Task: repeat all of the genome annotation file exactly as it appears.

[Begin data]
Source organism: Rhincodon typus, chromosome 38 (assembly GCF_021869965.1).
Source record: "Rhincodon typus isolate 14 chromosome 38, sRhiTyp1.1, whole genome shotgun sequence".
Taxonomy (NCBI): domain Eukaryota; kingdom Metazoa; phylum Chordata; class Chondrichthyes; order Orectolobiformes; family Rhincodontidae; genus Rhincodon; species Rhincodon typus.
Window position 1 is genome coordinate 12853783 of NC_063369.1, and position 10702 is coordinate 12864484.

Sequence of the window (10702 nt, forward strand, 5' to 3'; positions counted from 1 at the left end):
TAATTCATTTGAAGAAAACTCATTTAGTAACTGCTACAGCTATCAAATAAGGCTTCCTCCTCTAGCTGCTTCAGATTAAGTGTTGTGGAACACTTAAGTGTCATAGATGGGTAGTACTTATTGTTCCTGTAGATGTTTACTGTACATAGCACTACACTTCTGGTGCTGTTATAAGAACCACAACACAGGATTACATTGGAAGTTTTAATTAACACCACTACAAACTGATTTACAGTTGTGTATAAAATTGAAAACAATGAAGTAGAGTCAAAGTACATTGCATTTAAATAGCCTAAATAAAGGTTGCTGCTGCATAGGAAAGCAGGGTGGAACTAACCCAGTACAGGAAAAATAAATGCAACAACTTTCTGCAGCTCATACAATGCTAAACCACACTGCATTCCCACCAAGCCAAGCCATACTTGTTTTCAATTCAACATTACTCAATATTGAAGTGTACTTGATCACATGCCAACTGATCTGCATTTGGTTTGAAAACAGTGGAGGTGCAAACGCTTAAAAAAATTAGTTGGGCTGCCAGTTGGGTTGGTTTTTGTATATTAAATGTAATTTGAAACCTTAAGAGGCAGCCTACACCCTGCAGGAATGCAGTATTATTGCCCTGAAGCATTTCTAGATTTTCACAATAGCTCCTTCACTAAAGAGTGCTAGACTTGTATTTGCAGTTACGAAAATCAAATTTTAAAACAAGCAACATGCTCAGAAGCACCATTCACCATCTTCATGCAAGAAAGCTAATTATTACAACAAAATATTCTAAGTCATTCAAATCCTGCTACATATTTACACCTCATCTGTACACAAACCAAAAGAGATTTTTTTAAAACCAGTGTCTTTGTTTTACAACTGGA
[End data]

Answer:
Source organism: Rhincodon typus, chromosome 38 (assembly GCF_021869965.1).
Source record: "Rhincodon typus isolate 14 chromosome 38, sRhiTyp1.1, whole genome shotgun sequence".
Taxonomy (NCBI): domain Eukaryota; kingdom Metazoa; phylum Chordata; class Chondrichthyes; order Orectolobiformes; family Rhincodontidae; genus Rhincodon; species Rhincodon typus.
Window position 1 is genome coordinate 12853783 of NC_063369.1, and position 10702 is coordinate 12864484.

Sequence of the window (10702 nt, forward strand, 5' to 3'; positions counted from 1 at the left end):
TAATTCATTTGAAGAAAACTCATTTAGTAACTGCTACAGCTATCAAATAAGGCTTCCTCCTCTAGCTGCTTCAGATTAAGTGTTGTGGAACACTTAAGTGTCATAGATGGGTAGTACTTATTGTTCCTGTAGATGTTTACTGTACATAGCACTACACTTCTGGTGCTGTTATAAGAACCACAACACAGGATTACATTGGAAGTTTTAATTAACACCACTACAAACTGATTTACAGTTGTGTATAAAATTGAAAACAATGAAGTAGAGTCAAAGTACATTGCATTTAAATAGCCTAAATAAAGGTTGCTGCTGCATAGGAAAGCAGGGTGGAACTAACCCAGTACAGGAAAAATAAATGCAACAACTTTCTGCAGCTCATACAATGCTAAACCACACTGCATTCCCACCAAGCCAAGCCATACTTGTTTTCAATTCAACATTACTCAATATTGAAGTGTACTTGATCACATGCCAACTGATCTGCATTTGGTTTGAAAACAGTGGAGGTGCAAACGCTTAAAAAAATTAGTTGGGCTGCCAGTTGGGTTGGTTTTTGTATATTAAATGTAATTTGAAACCTTAAGAGGCAGCCTACACCCTGCAGGAATGCAGTATTATTGCCCTGAAGCATTTCTAGATTTTCACAATAGCTCCTTCACTAAAGAGTGCTAGACTTGTATTTGCAGTTACGAAAATCAAATTTTAAAACAAGCAACATGCTCAGAAGCACCATTCACCATCTTCATGCAAGAAAGCTAATTATTACAACAAAATATTCTAAGTCATTCAAATCCTGCTACATATTTACACCTCATCTGTACACAAACCAAAAGAGATTTTTTTAAAACCAGTGTCTTTGTTTTACAACTGGA